Holidays to Lanzarote introduce you to some of the best beaches in the Canaries and a landscape that’s unlike anything you’ll see in Britain.
Lanzarote has been in the business of sun, sea and sand breaks since the Seventies. In fact, as one of Europe’s first mainstream holiday destinations, it helped to invent the classic beach break. Take one look at the place and you’ll see what made it the perfect prototype. The main resorts of Puerto del Carmen, Playa de los Pocillos, Costa Teguise and Playa Blanca are hemmed by long ribbons of sand, and their shores are top spots for watersports.
Away from the coast, Lanzarote’s landscape is unique. In fact, UNESCO has given the island World Biosphere Reserve status, in order to protect it. Stand among the silver mountain peaks and black rock formations in the island’s interior and you’d be forgiven for thinking you were on the surface of the moon. The landscape in Timanfaya National Park deserves a special mention. It’s pockmarked by the craters of more than a hundred volcanoes, known as the Fire Mountains.
The legacy of Cesar Manrique
You can’t visit Lanzarote without seeing at least one art installation by the famous artist, Cesar Manrique. The island is covered with his off-the-wall creations. Head to the Jameos del Agua, on the north coast, to explore the underground caves he converted into a chic bar and a concert hall.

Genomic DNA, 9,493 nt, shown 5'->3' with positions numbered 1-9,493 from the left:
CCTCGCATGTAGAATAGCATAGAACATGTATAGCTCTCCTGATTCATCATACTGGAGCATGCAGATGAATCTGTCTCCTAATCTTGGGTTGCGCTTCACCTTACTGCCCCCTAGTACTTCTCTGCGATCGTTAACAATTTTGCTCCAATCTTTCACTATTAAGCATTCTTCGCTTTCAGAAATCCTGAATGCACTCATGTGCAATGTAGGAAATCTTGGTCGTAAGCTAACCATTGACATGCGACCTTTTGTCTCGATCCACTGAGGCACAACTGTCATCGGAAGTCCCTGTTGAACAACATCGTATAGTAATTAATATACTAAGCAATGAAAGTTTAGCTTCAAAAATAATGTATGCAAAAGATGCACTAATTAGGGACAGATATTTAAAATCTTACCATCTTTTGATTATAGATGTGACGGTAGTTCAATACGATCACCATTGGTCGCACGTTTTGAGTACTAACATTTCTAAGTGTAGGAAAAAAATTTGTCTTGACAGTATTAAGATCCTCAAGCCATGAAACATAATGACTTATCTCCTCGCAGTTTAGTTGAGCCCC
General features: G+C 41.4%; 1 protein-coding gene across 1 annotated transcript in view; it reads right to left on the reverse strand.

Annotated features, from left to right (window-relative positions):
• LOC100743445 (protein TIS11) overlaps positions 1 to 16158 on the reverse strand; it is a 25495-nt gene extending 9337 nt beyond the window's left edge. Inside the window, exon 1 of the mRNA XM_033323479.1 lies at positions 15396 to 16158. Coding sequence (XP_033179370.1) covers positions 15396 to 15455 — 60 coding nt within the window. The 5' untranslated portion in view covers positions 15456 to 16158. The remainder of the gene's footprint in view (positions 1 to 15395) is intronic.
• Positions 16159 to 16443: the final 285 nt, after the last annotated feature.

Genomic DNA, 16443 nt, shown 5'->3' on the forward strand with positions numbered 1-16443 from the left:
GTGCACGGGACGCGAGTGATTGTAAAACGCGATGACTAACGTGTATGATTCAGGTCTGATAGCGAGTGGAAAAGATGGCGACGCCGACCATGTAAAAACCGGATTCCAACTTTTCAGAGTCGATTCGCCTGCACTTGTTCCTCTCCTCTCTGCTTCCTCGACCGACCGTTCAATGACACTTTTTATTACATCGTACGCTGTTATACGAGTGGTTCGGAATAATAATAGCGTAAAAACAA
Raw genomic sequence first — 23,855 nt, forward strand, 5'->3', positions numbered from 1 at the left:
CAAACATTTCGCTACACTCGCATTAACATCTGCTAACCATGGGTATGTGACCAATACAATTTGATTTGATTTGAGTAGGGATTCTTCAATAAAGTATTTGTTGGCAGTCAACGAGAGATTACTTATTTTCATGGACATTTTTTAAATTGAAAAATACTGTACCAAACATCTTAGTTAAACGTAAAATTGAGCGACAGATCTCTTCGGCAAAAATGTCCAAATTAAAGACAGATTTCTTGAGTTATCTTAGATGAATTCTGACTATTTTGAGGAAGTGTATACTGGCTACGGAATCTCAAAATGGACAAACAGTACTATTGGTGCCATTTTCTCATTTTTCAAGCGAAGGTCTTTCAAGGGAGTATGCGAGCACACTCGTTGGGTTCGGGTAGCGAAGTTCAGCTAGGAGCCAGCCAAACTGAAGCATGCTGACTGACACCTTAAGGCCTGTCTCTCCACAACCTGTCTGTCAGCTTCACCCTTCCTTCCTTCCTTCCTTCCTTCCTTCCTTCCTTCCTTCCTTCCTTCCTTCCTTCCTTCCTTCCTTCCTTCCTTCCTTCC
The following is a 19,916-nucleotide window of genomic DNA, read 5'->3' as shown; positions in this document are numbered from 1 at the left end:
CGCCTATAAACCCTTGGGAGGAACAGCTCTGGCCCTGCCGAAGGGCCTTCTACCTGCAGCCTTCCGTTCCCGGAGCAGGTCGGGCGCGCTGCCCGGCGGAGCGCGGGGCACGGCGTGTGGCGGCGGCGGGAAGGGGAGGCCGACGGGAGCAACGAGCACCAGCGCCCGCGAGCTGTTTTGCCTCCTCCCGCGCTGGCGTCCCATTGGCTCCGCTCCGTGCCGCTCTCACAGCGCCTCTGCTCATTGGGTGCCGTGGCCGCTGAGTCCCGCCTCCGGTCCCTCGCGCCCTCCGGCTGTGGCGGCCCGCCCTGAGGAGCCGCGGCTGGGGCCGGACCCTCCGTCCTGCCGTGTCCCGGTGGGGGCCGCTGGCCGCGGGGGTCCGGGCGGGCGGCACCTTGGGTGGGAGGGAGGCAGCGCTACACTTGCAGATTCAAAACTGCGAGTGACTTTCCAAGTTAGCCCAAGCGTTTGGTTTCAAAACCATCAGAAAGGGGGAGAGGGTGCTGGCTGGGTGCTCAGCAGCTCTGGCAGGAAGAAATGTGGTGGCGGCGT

Things to See and Do in Lanzarote
Beaches for all seasons
Lanzarote’s beaches come in more varieties than Heinz soup. You’ve got the busy band of sand in Puerto del Carmen, the Blue Flag bay in Playa Blanca, and the bucket-and-spade affairs in Costa Teguise. What’s more, thanks to Lanzarote’s proximity to Africa, the island’s beaches stay warm all year round.
The big beach
Playa Grande runs the length of Puerto del Carmen’s main road, which is packed full of restaurants and bars. The beach itself is really long and wide, and there’s a generous helping of sunloungers, which you can hire for the day for just a few euros. If you fancy a break from sunbathing, rent a pedalo and head out to sea – you’ll get great views of Lanzarote’s volcanic landscape.
The secret beach
Bookended by cliffs, the beaches at El Papagayo, on Lanzarote’s most southern tip, are completely unspoilt and protected by national park status. There are two ways to access them – hire a car and drive along the rugged mountain access road, or take a water taxi from the harbour in Playa Blanca.